Police said Zafar Iqbal, a celebrated secular activist and bestselling science fiction writer, was rushed to hospital in Sylhet after the attack.
“He was hit on the back of his head and he was bleeding,” a police constable posted at the hospital told AFP, speaking on condition of anonymity.
Abdul Wahab, a spokesman for the Sylhet city police, confirmed the incident, saying police suspect he was attacked with a knife.
“He was in a seminar when he was stabbed on the back of his head. His gunman caught an attacker,” he told AFP, referring to Iqbal’s police guard.
Bangladesh’s government has provided security for the country’s top secular writers and activists since suspected Islamist extremists named them in a several lists of targets.
Police do not know how many people were involved in the attack nor whether they belonged to any Islamist extremist groups, he said.
“He has been taken to the operating theatre,” he said, adding he would be flown to a military hospital in Dhaka for better treatment.
Iqbal, who teaches at a state-run university in Sylhet, is a longstanding a champion of free speech and secularism in Bangladesh.
He is also a top selling author and celebrity speaker who regularly appears at university campuses nationwide.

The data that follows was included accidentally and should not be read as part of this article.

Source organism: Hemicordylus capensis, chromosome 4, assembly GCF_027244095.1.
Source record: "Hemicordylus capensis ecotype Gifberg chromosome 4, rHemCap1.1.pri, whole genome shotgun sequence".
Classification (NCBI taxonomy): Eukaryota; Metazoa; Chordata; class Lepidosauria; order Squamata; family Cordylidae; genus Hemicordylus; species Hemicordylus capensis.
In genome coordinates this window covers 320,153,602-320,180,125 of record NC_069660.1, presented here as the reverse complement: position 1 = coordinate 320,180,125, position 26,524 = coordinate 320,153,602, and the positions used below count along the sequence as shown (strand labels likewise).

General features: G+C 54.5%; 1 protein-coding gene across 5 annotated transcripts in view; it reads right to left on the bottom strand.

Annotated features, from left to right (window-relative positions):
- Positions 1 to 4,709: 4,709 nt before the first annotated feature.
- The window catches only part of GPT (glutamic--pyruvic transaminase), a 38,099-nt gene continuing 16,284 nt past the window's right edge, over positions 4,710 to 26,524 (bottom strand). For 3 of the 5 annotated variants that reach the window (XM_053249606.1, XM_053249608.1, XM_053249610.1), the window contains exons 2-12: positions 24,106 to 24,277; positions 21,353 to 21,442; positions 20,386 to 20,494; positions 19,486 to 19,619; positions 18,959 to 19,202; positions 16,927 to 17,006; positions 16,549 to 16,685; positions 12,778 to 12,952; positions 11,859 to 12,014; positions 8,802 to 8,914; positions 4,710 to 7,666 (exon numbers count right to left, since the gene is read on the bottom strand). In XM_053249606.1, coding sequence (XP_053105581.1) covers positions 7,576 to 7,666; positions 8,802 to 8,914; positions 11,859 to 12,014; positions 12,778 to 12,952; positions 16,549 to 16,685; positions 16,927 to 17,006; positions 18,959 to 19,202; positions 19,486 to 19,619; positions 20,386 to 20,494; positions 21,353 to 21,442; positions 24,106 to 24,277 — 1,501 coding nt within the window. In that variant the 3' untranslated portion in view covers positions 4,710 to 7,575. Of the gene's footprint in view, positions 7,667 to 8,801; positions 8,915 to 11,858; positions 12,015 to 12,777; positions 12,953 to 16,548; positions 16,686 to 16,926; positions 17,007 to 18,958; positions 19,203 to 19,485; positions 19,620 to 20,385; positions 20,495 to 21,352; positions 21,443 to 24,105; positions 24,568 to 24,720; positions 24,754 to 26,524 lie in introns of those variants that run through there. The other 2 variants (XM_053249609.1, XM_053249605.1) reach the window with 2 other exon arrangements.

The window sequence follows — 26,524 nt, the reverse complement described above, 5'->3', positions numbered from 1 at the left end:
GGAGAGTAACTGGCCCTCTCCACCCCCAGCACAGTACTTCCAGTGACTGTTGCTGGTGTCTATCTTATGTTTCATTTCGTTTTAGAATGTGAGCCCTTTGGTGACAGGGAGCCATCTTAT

The attack was swiftly condemned by protesters in Dhaka and Sylhet.
In Dhaka’s Shahbagh Square, which became famous for massive 2013 protests against Islamist war criminals, hundreds of people carried torches to protest against the attack and demand swift justice.
“It is an ominous sign. He is a guardian of progressive movement in Bangladesh. His attack is an attack against progressive Bangladesh,” said Imran Sarker, head of one of the top secular groups.
“He was in the hit-list by militant and other groups in the past. The government can’t avoid its responsibility,” he told AFP.
Prime Minister Sheikh Hasina strongly condemned the attack and ordered security forces to track down the culprits, her press secretary Ihsanul Karim said.
Suspected Islamist extremists have carried out a series of attacks on secular and atheist writers and bloggers in the last four years, killing around a dozen of them including an American atheist blogger of Bangladeshi origin.
Police have blamed homegrown Islamist extremist group Ansarullah Bangla Team (ABT), also known as Ansar al Islam, which is linked with Al-Qaeda in the Indian subcontinent for most of the attacks.
Bangladesh has been waging a war against homegrown extremism in the wake of numerous attacks by radical groups in recent years.
In July 2016 militants stormed a Dhaka cafe and massacred 22 hostages, including 18 foreigners, in an assault claimed by the Islamic State group.
Security forces have shot dead more than 70 alleged militants in a severe crackdown since the cafe carnage.
Late last year police arrested an alleged militant from ABT over the 2015 murder of the American blogger in Dhaka.